1. The current banking environment of low interest rates combined with high charge-offs and delinquencies is making it difficult for banks to generate revenue in traditional ways.
2. In October 2009, the Cisco Business Solutions Group (IBSG) conducted a survey of 1,055 U.S. consumers to explore the evolving financial priorities, expectations for services from banks, and interaction preferences.
3. While consumers have faced significant financial strain due to a deteriorating job outlook and dwindling asset values, they have also embraced new technologies, including mobility and video, and adopted online behaviors, such as social networking, at an astonishing rate. These trends are particularly true for younger consumers.
4. The survey clearly shows that the rise of younger generations will have a profound impact on retail banking, providing the next opportunity for revenue growth:
4A. Younger customers need help. Generation Y (also known as “Millennials” and defined for the purposes of this survey as consumers born between 1980 and 1992) and Generation X (consumers born approximately between 1960 and 1979) are under financial pressure. Both groups need and want advice about how to manage their day-t0-day finances, such as getting out of debt and saving for the future. This focus on personal financial management (PFM) is central to emerging revenue growth opportunities for banks.
4B. Younger customers trust banks to help them. Despite challenges caused by the economic crisis, Gen Y and Gen X customers still trust their banks and want them to be their primary providers of advice.
4C. To be successful with younger customers, a new approach to retail banking is required. Younger customers want banks to address their needs using the tools they and their peers have adopted, including mobile devices, video, and social networking – and they are willing to switch to banks that embrace these technologies.
5. This si good news for banks that have struggled to scale cost effectively the delivery of advice to market segments beyond high-net-worth (HNW) individuals.
6. Cisco IBSG tested 3 related concepts to better understand their appeal with different consumer segments and to help banks focus on the right approach:
6A. Automated advice, such as PFM capabilities, to help customers gain control of their finances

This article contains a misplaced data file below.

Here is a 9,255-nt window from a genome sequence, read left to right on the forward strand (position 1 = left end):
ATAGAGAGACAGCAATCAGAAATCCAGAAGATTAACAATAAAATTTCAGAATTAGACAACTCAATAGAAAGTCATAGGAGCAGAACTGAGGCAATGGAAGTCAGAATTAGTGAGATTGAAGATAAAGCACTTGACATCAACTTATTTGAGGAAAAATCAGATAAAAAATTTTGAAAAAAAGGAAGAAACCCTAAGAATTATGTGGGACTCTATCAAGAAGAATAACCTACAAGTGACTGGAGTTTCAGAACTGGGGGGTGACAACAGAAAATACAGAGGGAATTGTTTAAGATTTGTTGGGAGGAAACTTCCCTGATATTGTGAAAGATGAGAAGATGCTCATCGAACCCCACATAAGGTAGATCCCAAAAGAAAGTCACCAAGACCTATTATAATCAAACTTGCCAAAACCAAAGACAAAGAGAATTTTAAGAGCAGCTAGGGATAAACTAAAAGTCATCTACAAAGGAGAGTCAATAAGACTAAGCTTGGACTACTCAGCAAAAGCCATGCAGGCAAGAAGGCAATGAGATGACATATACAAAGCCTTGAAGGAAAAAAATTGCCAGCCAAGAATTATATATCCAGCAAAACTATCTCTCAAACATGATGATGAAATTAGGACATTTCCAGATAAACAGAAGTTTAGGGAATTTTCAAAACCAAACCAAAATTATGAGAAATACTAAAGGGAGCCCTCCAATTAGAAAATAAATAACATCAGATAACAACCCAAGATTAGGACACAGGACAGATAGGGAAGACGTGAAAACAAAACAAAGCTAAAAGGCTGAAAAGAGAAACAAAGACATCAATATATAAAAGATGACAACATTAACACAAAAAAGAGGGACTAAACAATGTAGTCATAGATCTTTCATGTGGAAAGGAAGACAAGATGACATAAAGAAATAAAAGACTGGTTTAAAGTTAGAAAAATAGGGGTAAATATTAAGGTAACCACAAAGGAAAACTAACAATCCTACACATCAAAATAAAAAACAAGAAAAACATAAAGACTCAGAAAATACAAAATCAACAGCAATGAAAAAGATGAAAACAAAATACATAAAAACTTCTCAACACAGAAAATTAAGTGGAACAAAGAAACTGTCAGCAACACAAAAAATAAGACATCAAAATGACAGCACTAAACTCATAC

6B. High-quality video interactions to provide on-demand advice in branches and at home
6C. Community-of-interest and social networking venues to offer virtualized, on-demand advice.
7. As a result, Cisco IBSG has identified an integrated value proposition that incorporates the concepts of self-service as well as virtual and community-based advice to address the needs of Gen Y (and, to a large extent, Gen X) consumers.
8. The potential of this approach is significant. In fact, Cisco IBSG estimates retail banks can increase revenues by 5% to 10%. This figure is mainly driven by an increase in the cross-sell ratio. It also takes into account greater deposits resulting from highly targeted offers that are derived from better customer intimacy and the status of being a “bank of choice.” Finally, the figure considers an increase in customer acquisition rates.
9. Recent public results from the retail banking industry have shown that users of PFM tools are more profitable, have higher balnace,s consume mroe products and services, and are less likely to leave for another bank. For example, PFM users at SAFE Credit Union were found to be 3 times more profitable, had balances of $14,500 versus $8,300, and average 5.7 accounts as compared to 3.6 for all households. It is interesting to note that these figures were also much higher between PFM users and online banking users.
10. In addition, Cisco IBSG further validated its estimate of revenue gains using customers that pay their bills online as a proxy. Public statistics from SunTrust indicate that the attituion rate for online bill payers is less than half that of averge customers. In addition, thes customers own 1.5 times more products and carry 1.6 times higher balances.